Taking the Role of Attendee at the Bend Design Conference

I recently attended a two-day design conference and workshop in Bend, OR. The overarching theme of the event was “ethics in design and content.”

Sessions covered everything from ethical fashion design (Angela Luna shared the thinking behind her coat-to-tent apparel for refugees) to ethics after the mass-age (a talk by Chris Riley talking about the differences between fact and truth).

One of my personal favorites was Tanner Woodford’s presentation on “What’s Worth Preserving?”—a profound question if ever there was one. It’s also the subject of a book he’s creating that features 50 handwritten letters from celebrities, inmates, a primate researcher (yes! Jane Goodall), authors and artists.

Although I admit that, in the strictest sense, I don’t always expressly consider the ethical impact of my content choices, I do always strive to deliver accuracy and authenticity. Attending this conference expanded my view of ethics in content, and now I can’t help but think a bit more deeply on how my choices are impacting others. And, given that Opus is in the people and content business, it’s a natural that ethics play an important role in our content creation and delivery.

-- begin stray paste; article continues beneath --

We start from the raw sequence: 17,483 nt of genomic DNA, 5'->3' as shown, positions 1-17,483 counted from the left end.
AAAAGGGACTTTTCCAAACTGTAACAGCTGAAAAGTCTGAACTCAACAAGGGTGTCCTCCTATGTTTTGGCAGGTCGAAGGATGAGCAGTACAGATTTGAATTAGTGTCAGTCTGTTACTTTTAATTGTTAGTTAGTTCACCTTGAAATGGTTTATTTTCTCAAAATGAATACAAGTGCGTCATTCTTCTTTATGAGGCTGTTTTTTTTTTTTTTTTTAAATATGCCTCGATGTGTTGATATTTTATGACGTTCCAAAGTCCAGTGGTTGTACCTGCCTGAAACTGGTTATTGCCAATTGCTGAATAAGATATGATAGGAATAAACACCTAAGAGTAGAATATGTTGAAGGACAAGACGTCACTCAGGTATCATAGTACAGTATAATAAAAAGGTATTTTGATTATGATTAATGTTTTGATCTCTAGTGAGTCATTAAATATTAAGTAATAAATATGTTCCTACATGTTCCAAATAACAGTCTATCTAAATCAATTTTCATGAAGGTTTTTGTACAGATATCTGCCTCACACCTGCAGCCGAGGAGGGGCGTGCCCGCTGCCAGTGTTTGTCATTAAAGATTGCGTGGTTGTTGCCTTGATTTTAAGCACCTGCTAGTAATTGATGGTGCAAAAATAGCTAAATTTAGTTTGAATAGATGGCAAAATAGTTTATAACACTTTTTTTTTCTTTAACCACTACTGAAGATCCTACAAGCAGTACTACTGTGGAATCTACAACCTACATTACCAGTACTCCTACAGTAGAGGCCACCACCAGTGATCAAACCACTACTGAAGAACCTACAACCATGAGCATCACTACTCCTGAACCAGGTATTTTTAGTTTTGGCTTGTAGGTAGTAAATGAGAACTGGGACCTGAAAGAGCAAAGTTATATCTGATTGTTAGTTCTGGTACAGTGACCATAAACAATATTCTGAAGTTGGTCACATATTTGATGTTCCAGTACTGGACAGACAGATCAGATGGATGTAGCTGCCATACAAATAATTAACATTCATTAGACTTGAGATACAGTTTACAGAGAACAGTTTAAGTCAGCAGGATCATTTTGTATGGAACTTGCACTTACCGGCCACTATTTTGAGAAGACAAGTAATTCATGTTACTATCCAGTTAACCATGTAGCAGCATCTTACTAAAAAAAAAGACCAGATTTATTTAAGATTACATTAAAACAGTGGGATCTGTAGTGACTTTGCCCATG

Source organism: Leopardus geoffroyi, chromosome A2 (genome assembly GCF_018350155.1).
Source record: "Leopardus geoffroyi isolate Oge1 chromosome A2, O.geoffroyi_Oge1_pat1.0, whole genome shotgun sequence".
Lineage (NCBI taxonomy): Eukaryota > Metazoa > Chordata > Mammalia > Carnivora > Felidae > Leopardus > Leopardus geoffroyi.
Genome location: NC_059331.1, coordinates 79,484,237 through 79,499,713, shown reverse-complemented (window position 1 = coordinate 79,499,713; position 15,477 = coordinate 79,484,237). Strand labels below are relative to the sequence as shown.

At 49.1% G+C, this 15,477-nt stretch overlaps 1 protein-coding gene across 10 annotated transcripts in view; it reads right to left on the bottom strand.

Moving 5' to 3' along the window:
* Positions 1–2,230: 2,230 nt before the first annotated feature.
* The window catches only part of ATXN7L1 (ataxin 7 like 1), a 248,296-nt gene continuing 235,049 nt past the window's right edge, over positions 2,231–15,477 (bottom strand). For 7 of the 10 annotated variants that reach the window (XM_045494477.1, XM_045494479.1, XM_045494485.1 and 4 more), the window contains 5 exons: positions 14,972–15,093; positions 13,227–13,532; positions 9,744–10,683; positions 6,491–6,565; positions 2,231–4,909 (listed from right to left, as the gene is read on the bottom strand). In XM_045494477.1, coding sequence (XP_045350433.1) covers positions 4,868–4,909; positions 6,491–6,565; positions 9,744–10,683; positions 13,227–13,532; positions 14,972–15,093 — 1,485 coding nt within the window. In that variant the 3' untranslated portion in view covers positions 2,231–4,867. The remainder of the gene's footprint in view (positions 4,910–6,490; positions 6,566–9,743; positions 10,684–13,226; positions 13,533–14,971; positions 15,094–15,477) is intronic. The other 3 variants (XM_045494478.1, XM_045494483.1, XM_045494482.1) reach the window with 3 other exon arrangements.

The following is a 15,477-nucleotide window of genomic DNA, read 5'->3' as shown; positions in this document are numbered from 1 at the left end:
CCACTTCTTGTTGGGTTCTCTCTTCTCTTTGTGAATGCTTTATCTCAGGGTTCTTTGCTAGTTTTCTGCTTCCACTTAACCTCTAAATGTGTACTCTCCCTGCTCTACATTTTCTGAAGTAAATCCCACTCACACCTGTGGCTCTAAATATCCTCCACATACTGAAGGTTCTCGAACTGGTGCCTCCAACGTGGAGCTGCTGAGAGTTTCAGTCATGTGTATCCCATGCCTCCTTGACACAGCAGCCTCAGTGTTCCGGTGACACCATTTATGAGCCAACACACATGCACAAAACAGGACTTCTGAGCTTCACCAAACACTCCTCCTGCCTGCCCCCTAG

The format of the event was one day packed with 30-minute, back-to-back keynote presentations (in a single track) and one day of workshops. The workshops provided fantastic opportunities for networking and collaborating with peers across disciplines. Of course, there were also some thought-provoking quotes and nuggets worth preserving, including these two gems:

Share your thoughts: What sayings do you love? How are you approaching ethics in your organization?

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